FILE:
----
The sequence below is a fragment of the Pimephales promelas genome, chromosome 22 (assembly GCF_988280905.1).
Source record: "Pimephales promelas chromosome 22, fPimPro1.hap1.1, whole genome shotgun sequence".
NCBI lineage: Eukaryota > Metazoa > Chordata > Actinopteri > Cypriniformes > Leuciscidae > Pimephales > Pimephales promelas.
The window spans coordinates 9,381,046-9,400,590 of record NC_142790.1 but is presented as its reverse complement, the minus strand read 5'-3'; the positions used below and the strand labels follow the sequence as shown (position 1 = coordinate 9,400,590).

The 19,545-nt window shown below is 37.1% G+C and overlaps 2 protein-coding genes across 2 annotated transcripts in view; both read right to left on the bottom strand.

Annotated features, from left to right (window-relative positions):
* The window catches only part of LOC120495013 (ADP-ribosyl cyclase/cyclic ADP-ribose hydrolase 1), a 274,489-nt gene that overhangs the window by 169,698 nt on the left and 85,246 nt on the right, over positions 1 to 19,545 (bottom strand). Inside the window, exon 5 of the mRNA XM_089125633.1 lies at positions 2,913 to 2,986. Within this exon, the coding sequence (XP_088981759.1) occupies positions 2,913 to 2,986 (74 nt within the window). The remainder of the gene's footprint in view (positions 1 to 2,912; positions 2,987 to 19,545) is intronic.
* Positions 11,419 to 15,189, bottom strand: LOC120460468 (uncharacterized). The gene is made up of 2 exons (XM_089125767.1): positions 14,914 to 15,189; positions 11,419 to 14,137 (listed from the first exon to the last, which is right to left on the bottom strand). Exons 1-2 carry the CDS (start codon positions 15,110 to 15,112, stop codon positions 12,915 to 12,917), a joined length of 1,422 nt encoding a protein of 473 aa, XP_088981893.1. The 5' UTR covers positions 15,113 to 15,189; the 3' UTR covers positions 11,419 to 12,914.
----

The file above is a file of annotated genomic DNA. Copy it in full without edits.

The sequence below is a fragment of the Pimephales promelas genome, chromosome 22 (assembly GCF_988280905.1).
Source record: "Pimephales promelas chromosome 22, fPimPro1.hap1.1, whole genome shotgun sequence".
NCBI lineage: Eukaryota > Metazoa > Chordata > Actinopteri > Cypriniformes > Leuciscidae > Pimephales > Pimephales promelas.
The window spans coordinates 9,381,046-9,400,590 of record NC_142790.1 but is presented as its reverse complement, the minus strand read 5'-3'; the positions used below and the strand labels follow the sequence as shown (position 1 = coordinate 9,400,590).

The 19,545-nt window shown below is 37.1% G+C and overlaps 2 protein-coding genes across 2 annotated transcripts in view; both read right to left on the bottom strand.

Annotated features, from left to right (window-relative positions):
* The window catches only part of LOC120495013 (ADP-ribosyl cyclase/cyclic ADP-ribose hydrolase 1), a 274,489-nt gene that overhangs the window by 169,698 nt on the left and 85,246 nt on the right, over positions 1 to 19,545 (bottom strand). Inside the window, exon 5 of the mRNA XM_089125633.1 lies at positions 2,913 to 2,986. Within this exon, the coding sequence (XP_088981759.1) occupies positions 2,913 to 2,986 (74 nt within the window). The remainder of the gene's footprint in view (positions 1 to 2,912; positions 2,987 to 19,545) is intronic.
* Positions 11,419 to 15,189, bottom strand: LOC120460468 (uncharacterized). The gene is made up of 2 exons (XM_089125767.1): positions 14,914 to 15,189; positions 11,419 to 14,137 (listed from the first exon to the last, which is right to left on the bottom strand). Exons 1-2 carry the CDS (start codon positions 15,110 to 15,112, stop codon positions 12,915 to 12,917), a joined length of 1,422 nt encoding a protein of 473 aa, XP_088981893.1. The 5' UTR covers positions 15,113 to 15,189; the 3' UTR covers positions 11,419 to 12,914.